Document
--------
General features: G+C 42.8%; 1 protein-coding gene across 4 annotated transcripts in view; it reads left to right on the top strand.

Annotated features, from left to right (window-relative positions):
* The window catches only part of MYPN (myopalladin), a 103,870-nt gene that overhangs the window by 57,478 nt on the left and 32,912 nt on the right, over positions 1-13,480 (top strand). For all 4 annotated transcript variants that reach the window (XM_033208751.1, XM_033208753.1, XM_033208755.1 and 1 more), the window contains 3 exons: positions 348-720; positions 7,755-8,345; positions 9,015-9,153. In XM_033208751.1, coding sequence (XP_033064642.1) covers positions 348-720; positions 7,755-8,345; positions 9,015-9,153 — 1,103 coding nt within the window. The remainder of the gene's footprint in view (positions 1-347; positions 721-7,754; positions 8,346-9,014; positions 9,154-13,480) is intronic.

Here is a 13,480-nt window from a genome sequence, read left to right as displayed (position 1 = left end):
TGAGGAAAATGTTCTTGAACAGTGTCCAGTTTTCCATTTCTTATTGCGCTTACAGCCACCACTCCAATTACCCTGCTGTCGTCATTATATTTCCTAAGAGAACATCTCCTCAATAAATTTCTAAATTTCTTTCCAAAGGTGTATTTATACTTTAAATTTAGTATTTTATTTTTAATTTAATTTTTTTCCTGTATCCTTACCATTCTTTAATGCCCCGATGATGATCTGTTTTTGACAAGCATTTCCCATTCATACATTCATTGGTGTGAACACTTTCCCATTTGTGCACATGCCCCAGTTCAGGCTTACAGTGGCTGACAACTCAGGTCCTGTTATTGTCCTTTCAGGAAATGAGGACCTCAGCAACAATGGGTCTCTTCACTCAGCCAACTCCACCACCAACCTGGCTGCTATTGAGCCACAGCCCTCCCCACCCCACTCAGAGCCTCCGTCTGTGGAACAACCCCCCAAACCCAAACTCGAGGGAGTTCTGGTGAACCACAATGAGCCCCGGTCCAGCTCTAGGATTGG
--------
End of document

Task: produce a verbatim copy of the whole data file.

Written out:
General features: G+C 42.8%; 1 protein-coding gene across 4 annotated transcripts in view; it reads left to right on the top strand.

Annotated features, from left to right (window-relative positions):
* The window catches only part of MYPN (myopalladin), a 103,870-nt gene that overhangs the window by 57,478 nt on the left and 32,912 nt on the right, over positions 1-13,480 (top strand). For all 4 annotated transcript variants that reach the window (XM_033208751.1, XM_033208753.1, XM_033208755.1 and 1 more), the window contains 3 exons: positions 348-720; positions 7,755-8,345; positions 9,015-9,153. In XM_033208751.1, coding sequence (XP_033064642.1) covers positions 348-720; positions 7,755-8,345; positions 9,015-9,153 — 1,103 coding nt within the window. The remainder of the gene's footprint in view (positions 1-347; positions 721-7,754; positions 8,346-9,014; positions 9,154-13,480) is intronic.

Here is a 13,480-nt window from a genome sequence, read left to right as displayed (position 1 = left end):
TGAGGAAAATGTTCTTGAACAGTGTCCAGTTTTCCATTTCTTATTGCGCTTACAGCCACCACTCCAATTACCCTGCTGTCGTCATTATATTTCCTAAGAGAACATCTCCTCAATAAATTTCTAAATTTCTTTCCAAAGGTGTATTTATACTTTAAATTTAGTATTTTATTTTTAATTTAATTTTTTTCCTGTATCCTTACCATTCTTTAATGCCCCGATGATGATCTGTTTTTGACAAGCATTTCCCATTCATACATTCATTGGTGTGAACACTTTCCCATTTGTGCACATGCCCCAGTTCAGGCTTACAGTGGCTGACAACTCAGGTCCTGTTATTGTCCTTTCAGGAAATGAGGACCTCAGCAACAATGGGTCTCTTCACTCAGCCAACTCCACCACCAACCTGGCTGCTATTGAGCCACAGCCCTCCCCACCCCACTCAGAGCCTCCGTCTGTGGAACAACCCCCCAAACCCAAACTCGAGGGAGTTCTGGTGAACCACAATGAGCCCCGGTCCAGCTCTAGGATTGG